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|Eating Disorder Not Otherwise Specified (EDNOS)|
|Classification and external resources|
Eating disorder not otherwise specified is an eating disorder that does not meet the criteria for: anorexia nervosa, bulimia nervosa, ARFID or binge eating. Individuals with EDNOS usually fall into one of three groups: sub-threshold symptoms of anorexia or bulimia, mixed features of both disorders, or extremely atypical eating behaviors that are not characterized by either of the other established disorders.
People with EDNOS have similar symptoms and behaviors to those with anorexia and bulimia, and can face the same dangerous risks.
Rather than providing specific diagnostic criteria for EDNOS, the fourth revision of the Diagnostic and Statistical Manual of Mental Disorders (DSM-IV) listed six non-exhaustive example presentations, including individuals who:
Despite its subclinical status in DSM-IV, available data suggest that EDNOS is no less severe than the officially recognized DSM-IV eating disorders. In a comprehensive meta-analysis of 125 studies, individuals with EDNOS exhibited similar levels of eating pathology and general psychopathology to those with anorexia nervosa and binge eating disorder, and similar levels of physical health problems as those with anorexia nervosa. Although individuals with bulimia nervosa scored significantly higher than those with EDNOS on measures of eating pathology and general psychopathology, those with EDNOS exhibited more physical health problems than those with bulimia nervosa.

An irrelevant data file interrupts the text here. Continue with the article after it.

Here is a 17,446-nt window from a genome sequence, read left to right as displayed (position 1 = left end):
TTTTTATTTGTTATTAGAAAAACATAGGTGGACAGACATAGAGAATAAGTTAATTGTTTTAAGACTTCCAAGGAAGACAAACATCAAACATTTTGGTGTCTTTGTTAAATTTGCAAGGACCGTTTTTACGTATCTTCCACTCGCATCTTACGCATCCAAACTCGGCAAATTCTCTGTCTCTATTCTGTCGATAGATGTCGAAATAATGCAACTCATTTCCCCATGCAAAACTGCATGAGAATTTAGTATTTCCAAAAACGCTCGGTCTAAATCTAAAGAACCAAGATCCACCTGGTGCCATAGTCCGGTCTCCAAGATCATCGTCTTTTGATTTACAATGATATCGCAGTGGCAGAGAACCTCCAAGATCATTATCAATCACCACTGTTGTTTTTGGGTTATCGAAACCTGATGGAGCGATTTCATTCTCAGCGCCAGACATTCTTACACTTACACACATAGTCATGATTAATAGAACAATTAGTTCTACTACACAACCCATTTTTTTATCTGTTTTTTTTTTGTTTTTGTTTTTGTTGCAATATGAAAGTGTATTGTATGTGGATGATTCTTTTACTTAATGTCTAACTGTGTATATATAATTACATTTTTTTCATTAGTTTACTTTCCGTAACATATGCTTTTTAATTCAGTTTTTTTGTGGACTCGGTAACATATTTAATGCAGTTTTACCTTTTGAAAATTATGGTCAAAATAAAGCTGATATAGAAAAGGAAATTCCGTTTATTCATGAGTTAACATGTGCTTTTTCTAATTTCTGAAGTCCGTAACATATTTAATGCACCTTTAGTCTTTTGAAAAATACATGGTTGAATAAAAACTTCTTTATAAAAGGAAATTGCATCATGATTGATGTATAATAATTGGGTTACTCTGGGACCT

The three general categories for an EDNOS diagnosis are subthreshold symptoms of anorexia or bulimia, a mixture of both anorexia or bulimia, and eating behaviors that are not particularized by anorexia and bulimia.[medical citation needed] EDNOS is no longer considered a diagnosis in DSM-5; those displaying symptoms of what would previously have been considered EDNOS are now classified under Other Specified Feeding or Eating Disorder.
Although EDNOS (formerly called atypical eating disorder) was originally introduced in DSM-III to capture unusual cases, it accounts for up to 60% of cases in eating disorder specialty clinics. EDNOS is an especially prevalent category in populations that have received inadequate research attention such as young children, males, ethnic minorities, and non-Western groups.